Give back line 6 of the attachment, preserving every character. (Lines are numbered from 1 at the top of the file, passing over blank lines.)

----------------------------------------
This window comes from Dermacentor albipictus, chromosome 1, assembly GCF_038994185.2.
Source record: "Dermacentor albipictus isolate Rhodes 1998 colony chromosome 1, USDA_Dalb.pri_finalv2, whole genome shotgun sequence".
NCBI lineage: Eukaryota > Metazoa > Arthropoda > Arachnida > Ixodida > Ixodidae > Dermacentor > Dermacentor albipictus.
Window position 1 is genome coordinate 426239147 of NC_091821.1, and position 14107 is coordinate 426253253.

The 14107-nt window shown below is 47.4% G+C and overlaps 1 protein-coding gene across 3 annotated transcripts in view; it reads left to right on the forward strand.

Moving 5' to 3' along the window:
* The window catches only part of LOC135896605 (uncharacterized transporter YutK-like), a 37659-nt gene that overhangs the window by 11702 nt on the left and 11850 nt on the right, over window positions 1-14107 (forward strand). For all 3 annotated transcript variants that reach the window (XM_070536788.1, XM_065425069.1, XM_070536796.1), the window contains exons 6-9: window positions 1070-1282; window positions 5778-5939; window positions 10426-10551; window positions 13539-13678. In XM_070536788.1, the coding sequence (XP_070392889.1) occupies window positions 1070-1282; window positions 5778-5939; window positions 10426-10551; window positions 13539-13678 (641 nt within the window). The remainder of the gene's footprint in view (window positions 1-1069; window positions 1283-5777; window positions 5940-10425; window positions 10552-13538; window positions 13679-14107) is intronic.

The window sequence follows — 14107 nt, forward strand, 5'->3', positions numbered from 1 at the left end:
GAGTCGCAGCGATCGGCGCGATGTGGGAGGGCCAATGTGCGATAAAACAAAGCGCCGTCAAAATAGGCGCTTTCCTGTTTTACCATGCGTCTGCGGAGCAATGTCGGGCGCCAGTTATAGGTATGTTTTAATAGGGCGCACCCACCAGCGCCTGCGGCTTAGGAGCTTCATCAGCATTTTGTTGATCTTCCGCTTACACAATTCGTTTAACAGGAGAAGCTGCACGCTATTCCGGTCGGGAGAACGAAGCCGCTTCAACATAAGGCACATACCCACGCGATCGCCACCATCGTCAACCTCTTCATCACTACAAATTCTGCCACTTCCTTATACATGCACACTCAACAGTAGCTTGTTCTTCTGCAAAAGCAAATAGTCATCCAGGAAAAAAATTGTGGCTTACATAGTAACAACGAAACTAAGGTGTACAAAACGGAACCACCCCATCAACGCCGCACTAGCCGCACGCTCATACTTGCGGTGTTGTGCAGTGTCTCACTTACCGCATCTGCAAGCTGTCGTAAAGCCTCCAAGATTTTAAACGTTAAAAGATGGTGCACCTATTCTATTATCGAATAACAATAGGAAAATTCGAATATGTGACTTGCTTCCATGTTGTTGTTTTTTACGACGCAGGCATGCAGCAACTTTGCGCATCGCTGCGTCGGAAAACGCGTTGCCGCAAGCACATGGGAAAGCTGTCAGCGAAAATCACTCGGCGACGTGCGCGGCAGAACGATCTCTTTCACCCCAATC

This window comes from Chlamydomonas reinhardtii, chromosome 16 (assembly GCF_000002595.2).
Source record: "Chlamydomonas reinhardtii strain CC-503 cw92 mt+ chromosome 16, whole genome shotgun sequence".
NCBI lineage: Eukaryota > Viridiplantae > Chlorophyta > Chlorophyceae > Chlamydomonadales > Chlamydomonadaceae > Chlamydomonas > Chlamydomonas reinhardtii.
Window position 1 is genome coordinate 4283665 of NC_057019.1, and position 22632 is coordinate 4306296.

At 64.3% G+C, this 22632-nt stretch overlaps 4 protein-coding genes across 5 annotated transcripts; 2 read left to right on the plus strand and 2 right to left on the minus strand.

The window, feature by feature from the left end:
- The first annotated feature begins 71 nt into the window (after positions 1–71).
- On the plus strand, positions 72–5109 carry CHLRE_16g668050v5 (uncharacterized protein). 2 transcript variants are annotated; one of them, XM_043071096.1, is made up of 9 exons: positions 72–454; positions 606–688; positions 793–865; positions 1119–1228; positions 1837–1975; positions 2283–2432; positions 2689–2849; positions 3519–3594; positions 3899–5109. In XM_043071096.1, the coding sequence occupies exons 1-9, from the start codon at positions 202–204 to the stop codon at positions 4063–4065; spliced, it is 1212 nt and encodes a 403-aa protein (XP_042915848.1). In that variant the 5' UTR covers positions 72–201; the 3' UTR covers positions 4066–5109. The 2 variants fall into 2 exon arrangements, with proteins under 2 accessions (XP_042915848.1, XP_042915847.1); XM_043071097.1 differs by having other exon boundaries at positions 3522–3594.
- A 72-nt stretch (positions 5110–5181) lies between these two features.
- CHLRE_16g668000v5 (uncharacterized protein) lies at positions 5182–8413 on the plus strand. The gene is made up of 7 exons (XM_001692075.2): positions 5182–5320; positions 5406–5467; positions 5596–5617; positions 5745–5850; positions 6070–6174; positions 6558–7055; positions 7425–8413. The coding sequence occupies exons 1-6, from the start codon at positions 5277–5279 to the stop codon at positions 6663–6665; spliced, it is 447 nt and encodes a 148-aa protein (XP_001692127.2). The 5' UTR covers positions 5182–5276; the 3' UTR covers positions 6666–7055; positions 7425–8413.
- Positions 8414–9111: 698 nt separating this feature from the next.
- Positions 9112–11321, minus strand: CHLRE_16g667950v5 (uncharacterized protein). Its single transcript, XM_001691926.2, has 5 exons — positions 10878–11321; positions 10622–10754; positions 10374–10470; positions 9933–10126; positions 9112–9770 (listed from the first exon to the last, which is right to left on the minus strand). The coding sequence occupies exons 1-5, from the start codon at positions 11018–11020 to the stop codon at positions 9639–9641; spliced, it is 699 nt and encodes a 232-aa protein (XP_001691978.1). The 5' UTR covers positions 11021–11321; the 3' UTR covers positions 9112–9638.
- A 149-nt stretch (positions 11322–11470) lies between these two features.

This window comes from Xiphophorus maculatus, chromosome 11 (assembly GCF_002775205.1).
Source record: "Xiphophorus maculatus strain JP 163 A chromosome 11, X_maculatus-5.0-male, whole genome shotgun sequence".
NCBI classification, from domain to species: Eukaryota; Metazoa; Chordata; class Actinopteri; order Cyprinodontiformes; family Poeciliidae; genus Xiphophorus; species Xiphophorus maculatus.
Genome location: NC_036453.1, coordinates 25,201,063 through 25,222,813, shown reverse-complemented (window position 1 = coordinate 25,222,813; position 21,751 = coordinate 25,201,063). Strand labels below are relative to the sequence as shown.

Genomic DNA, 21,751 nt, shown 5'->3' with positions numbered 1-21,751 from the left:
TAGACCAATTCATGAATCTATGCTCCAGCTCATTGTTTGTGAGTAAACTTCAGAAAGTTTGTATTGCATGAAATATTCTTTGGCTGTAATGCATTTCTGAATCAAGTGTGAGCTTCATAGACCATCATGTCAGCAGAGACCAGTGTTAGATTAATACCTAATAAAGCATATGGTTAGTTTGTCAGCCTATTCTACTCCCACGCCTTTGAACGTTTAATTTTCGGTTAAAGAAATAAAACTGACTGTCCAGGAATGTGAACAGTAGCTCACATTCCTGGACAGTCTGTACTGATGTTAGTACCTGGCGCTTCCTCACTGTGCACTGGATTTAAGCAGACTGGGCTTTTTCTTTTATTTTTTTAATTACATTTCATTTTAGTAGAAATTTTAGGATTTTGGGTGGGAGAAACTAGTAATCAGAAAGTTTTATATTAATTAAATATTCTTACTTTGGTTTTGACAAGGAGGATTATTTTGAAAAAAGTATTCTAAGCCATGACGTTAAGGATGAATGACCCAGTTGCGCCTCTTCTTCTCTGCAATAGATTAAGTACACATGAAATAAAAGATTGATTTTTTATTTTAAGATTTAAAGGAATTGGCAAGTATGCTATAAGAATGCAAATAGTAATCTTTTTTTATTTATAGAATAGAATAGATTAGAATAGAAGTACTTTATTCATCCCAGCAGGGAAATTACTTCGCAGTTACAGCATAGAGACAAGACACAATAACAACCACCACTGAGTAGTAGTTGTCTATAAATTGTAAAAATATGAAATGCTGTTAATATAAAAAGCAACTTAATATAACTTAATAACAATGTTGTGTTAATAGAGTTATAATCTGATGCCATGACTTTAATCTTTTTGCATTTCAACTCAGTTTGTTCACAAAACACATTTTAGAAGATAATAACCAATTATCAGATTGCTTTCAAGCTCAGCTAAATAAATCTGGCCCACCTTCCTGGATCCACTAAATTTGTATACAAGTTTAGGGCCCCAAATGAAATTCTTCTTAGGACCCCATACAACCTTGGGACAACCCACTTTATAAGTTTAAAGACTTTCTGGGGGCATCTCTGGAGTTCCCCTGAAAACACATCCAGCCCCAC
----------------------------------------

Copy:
Moving 5' to 3' along the window: